If the cuts occur then at best we will see capacity maintained through longer trains despite the reduction in frequency. This is probably a best case scenario and it will be intriguing to see how this increase in capacity is managed throughout the peak to avoid pressure building up at certain times. It’s very unlikely that capacity will be increased despite rapid population growth and large scale developments along the line. It will be a tight squeeze up to 2017/18 when rebuilding is complete and crossrail opens.
Another thing to keep an eye on is a better service from Victoria to Dartford via Lewisham. It currently has just 2 trains an hour off-peak, and does not run after 8pm or on Sundays. There have long been calls for this to be improved. Southeastern propose this and it is likely it will run to a midnight departure from Victoria. It’s an important link for SE London to an important London terminal, and connection to London Overground at Denmark Hill and Peckham Rye. It also serves the large hospitals at Denmark Hill. Yet it currently has a service more suitable for a quiet rural line than one in London serving important destinations so this would be good news. Longer peak trains are needed but a lack of stock again prevents this.
Southeastern last week came bottom of Passenger Focus’ nationwide passenger survey. This is a few months after they came dead last in Which magazines nationwide survey. Southeastern blame the weather. They were badly affected but so were many others like Southern and South West trains. Where southeastern fall down is communications. The rolling stock issue also comes to the fore again. Issues happen which often aren’t southeastern’s fault but are compounded by short trains.
Negotiations with the Department for Transport (DfT) continue regarding the Direct Award contract to run the franchise from October 2014 until June 2018. Until this is concluded it is not impossible that another company could operate the trains including the state owned Directly Operated Railways which currently runs East Coast, and operated Southeastern to a good standard before it was privatised again by Labour in 2006. I suppose there is still a very slim chance TfL could get the suburban routes if negotiations go badly, but this is very unlikely. Operating the service throughout the rebuild is a bit of a poisoned chalice, but TfL could perhaps bring passengers round by ordering more stock as they have on other routes they’ve taken over, and greatly increasing off-peak services. TfL would also be more likely to put a challenge to the peak time cuts. Still, it seems that ship has sailed.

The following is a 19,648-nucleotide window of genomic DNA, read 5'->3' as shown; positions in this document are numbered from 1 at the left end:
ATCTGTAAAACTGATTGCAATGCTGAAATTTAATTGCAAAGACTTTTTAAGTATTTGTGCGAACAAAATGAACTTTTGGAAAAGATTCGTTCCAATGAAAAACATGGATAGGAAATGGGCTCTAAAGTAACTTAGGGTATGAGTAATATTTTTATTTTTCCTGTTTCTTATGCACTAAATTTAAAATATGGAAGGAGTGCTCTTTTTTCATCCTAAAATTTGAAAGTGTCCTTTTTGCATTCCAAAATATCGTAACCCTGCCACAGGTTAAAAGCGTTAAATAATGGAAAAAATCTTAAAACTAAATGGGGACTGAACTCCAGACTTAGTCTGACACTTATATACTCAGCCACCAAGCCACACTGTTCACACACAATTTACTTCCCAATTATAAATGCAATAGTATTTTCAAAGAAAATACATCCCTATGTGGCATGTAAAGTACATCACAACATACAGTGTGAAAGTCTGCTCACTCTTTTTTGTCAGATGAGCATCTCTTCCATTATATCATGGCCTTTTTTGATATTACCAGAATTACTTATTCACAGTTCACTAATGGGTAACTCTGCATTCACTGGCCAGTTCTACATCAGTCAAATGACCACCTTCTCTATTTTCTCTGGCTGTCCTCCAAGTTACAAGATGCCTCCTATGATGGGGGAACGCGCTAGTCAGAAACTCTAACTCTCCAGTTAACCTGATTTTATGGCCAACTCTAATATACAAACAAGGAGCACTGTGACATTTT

It’s not looking very good for the Greenwich line, nor other southeastern suburban routes. The TfL takeover which promised so much has now seemingly been put on the back burner. No new trains will arrive any time soon, services to Charing Cross will permanently cease for those past Charlton from January and peak time trains could be cut. The area also currently has some of the lowest off peak frequencies in all of London. If the new timetable confirms peak time cuts and doesn’t greatly improve the off-peak frequencies, southeastern passengers will rightly be asking quite a few questions about the service they receive and local politicians will need to make themselves heard.
When the timetable is out I will write a new post regarding what services, if any, are cut, and what will happen to other services.